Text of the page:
1. I think we could benefit from looking at historical models of Jewish living. There have been traditions of autonomous and semi-autonomous communal economic structures that involved producing what we needed for not only ritual practice, but everyday living. Jewish farmers growing wheat, Jewish millers grinding it, Jewish communal ovens for baking it into bread. The bund movement can be seen as an attempt to reconcile those communal ways of living against growing industrialization. We may want to think about ways we can build new models for these semi-autonomus systems, by shifting the focus of Jewish life back from individual consumption to a more communal production. The model until now has been to plug into global systems of production, which has had the side effect of transferring much of the knowledge of kashrut out of the home and into industrialized settings. This loss of knowledge and loss of control is not only driving up the costs, but’s alienating from the everyday experience of living Jewish by turning keeping kosher into just a matter of reading labels. How can we reclaim these everyday experiences, and in ways which will redistribute that control over cost back across the community? Are there ways we can turn our synagogues, federations, and JCCs away from being expenses to even being sources of employment? Can we find ways to subsidize child care and other expenses that are crushing for so many young Jews? Every synagogue I’ve ever been in has had a gift shop filled with things imported from Israel. Do we maybe need to think of ways we can fill those shops in with things we make in our own communities? Are there wats we can look at bringing more control over food production, education, employment, even housing, into the control of our own communities? I don’t have immediate answers for any of these questions, but I think they are questions worth exploring.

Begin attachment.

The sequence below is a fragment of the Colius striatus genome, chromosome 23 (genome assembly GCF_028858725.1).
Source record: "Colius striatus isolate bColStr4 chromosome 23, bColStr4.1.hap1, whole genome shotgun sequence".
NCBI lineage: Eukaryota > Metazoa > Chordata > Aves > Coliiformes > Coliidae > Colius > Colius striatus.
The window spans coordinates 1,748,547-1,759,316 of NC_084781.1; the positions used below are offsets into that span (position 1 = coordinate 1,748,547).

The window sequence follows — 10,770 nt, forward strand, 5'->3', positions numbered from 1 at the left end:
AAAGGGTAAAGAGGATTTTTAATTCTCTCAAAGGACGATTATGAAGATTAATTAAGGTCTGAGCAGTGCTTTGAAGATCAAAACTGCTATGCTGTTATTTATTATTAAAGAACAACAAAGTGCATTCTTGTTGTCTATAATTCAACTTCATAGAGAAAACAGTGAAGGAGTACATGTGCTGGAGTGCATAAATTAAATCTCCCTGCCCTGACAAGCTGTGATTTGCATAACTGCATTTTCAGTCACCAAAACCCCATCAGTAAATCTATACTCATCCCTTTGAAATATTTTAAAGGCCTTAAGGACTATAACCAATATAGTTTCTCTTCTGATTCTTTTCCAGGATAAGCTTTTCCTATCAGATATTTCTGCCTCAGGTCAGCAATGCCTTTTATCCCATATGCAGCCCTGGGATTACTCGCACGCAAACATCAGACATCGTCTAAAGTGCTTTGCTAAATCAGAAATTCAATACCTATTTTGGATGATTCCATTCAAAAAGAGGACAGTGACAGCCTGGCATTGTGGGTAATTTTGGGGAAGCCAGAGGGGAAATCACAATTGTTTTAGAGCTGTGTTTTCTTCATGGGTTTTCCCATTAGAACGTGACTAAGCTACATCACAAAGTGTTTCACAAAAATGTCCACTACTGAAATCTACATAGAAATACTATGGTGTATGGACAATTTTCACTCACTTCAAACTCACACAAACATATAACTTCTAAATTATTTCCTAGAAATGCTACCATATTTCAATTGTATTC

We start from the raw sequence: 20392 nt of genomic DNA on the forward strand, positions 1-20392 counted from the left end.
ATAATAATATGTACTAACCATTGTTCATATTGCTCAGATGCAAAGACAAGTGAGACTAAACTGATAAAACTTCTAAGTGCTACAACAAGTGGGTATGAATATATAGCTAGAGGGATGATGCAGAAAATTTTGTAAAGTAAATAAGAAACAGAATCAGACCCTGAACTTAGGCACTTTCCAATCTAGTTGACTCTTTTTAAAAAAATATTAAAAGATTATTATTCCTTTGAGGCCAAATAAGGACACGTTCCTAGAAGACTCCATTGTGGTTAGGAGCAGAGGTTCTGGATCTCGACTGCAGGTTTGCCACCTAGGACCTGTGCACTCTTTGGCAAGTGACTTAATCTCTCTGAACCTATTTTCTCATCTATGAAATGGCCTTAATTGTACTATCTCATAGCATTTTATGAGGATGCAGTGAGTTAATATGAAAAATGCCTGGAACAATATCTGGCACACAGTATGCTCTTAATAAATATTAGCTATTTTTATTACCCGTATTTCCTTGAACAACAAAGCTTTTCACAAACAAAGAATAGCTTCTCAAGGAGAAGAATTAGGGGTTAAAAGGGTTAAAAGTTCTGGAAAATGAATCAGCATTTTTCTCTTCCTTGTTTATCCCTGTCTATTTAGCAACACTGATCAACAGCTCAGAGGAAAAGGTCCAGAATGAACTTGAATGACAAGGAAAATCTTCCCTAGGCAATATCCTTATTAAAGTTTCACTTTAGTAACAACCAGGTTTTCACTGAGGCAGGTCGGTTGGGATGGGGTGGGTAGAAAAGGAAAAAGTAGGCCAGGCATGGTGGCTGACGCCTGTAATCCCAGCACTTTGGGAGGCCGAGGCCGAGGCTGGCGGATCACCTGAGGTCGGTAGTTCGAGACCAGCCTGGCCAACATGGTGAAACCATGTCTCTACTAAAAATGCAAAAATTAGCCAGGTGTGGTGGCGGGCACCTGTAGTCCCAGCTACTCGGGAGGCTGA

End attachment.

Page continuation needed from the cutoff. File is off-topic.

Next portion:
2. A few years ago, we decided to eat “kitniyot” for Passover. Although it wasn’t the intention for the change, our Passover bill went down considerably. Also, when faced with a choice between something kosher and something kosher for passover, and they’re the SAME THING….I choose the regular item. I don’t need to pay those prices; indeed, I can’t. And in general, for that week, we eat fresh anyway – veggies, fruits, meat and chicken (left over from Seder!)

    1. Thanks for sharing that, Anita! I think that sometimes beginners read a website and feel overwhelmed by the task of living Jewishly – it helps when observant Jews talk about the realities of their observance.